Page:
With its expansive landscape, inclement weather conditions and various water contaminants, Alaska may seem like an intimidating place to be in the water treatment business. But Jon Dufendach, president of Delta Industrial Services, Inc., has found a niche providing portable design-build water systems for use at oil-drilling camps, gold-mining operations and remote villages.
“We started as a welding shop in 1997,” Dufendach said. “One of our first contracts was to build a pre-designed drinking water plant for a mining exploration camp, but we were not satisfied with the water quality it produced. In an effort to understand treatment and build better plants we joined the WQA, studied their materials, attended their conventions and became certified water specialists.”
At first, Delta Industrial concentrated on ozone treatment and filtration and then branched into ultraviolet treatment and membranes, primarily nanofiltration. “We emphasize arctic winter adaptations in many of our plants,” Dufendach said. “We custom build most of them based on the needs of the end-user.”
Business in Alaska
Located in Alaska, much of the water Delta Industrial treats is surface water such as creeks, lakes and tundra ponds, and typical issues are biological (i.e., Cryptosporidium and giardia) and heavy concentrations of organics. “Total organic carbon numbers in the 50- to 60-ppm range are not unusual,” Dufendach said.
Dealing with different source waters and contaminants can be difficult when building specific systems, according to Dufendach. “[The systems] for Arctic exploration camps have to be able to treat water from multiple locations,” he said. “Water is the universal solvent, so we encounter all sorts of contaminants. The balance always lies in building a system that is effective for its application yet is still cost-effective.”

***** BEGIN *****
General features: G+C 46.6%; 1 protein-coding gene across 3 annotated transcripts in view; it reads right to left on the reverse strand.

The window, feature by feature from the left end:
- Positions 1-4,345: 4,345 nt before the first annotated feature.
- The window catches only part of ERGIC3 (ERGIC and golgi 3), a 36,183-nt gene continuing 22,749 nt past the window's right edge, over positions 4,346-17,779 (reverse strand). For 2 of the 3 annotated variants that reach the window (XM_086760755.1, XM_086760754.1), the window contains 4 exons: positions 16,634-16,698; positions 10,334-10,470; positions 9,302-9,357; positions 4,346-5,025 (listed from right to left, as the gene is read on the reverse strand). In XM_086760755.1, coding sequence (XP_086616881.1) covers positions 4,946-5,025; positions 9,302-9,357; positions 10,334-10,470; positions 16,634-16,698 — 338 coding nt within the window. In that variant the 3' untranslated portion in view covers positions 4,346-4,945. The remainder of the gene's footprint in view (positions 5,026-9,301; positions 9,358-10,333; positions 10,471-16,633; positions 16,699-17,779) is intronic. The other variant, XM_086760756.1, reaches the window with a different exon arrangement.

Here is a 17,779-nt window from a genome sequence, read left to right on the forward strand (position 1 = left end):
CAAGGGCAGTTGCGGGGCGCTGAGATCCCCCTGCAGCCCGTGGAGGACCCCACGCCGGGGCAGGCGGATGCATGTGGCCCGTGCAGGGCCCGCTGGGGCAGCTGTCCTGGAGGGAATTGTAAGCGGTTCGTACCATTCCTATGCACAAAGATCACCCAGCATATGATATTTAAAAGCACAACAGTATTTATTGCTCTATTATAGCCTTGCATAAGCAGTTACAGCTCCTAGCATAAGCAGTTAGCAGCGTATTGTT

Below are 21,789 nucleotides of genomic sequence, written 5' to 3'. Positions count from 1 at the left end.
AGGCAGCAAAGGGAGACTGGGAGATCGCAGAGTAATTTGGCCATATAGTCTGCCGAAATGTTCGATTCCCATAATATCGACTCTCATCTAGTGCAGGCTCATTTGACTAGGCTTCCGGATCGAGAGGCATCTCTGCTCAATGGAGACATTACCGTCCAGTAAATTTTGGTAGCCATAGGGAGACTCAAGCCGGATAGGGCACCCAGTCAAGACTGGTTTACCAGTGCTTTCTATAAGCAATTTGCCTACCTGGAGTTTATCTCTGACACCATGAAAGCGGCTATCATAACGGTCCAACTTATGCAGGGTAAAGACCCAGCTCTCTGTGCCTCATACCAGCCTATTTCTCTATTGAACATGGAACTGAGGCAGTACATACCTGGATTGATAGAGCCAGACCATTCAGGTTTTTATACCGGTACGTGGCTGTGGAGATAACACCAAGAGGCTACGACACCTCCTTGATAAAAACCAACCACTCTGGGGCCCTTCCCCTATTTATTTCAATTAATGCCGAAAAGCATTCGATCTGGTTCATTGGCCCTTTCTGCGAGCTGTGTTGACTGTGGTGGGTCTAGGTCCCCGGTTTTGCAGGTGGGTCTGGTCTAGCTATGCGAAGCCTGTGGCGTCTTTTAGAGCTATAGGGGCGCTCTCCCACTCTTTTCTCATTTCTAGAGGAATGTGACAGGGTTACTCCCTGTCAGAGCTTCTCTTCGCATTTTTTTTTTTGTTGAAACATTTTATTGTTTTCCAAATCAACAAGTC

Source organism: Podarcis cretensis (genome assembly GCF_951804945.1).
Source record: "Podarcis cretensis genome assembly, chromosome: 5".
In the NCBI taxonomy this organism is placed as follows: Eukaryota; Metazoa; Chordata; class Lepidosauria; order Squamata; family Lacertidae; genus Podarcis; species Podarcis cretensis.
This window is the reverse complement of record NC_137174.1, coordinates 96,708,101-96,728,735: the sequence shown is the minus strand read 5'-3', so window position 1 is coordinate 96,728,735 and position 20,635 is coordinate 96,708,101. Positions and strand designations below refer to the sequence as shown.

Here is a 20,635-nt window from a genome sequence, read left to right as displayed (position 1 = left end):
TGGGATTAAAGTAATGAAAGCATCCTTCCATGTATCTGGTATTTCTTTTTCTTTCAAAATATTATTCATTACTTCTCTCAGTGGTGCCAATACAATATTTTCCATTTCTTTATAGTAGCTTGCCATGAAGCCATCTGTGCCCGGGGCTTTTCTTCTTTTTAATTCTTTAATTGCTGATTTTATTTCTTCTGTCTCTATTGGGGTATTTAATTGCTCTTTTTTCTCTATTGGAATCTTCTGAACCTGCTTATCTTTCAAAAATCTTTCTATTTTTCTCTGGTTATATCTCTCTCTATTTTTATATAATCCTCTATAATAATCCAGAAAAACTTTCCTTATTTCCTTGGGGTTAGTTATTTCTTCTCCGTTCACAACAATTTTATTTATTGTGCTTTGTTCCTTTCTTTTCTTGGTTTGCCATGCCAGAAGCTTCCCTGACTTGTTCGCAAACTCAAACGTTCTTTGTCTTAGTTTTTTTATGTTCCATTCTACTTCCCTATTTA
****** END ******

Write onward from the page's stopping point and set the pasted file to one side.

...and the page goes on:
Running a successful business in a state such as Alaska can also provide some interesting challenges. “Alaska is the largest state and the smallest,” he said, “small because there is a close-knit business community here.”
As a result, Delta Industrial has to depend on referrals and word-of-mouth. “With a state population of 650,000, you quickly become well known,” Dufendach said. “We’re a part of a small business community and we’ve built a reputation of integrity and trust with our customers.”
When asked if his business has been affected by the economy the way many others have this year, Dufendach explained that Alaska has a boom-and-bust economy that largely depends on the mining and oil industries, both of which have been doing well in the last few years.
“As a result, we have not experienced some of the recent difficulties some of our friends in the ‘lower 48’ have,” Dufendach said. “Our success is based on the production of a robust, high-quality product specifically designed to solve the water problems and meet the rigors of the arctic environment at the same time.”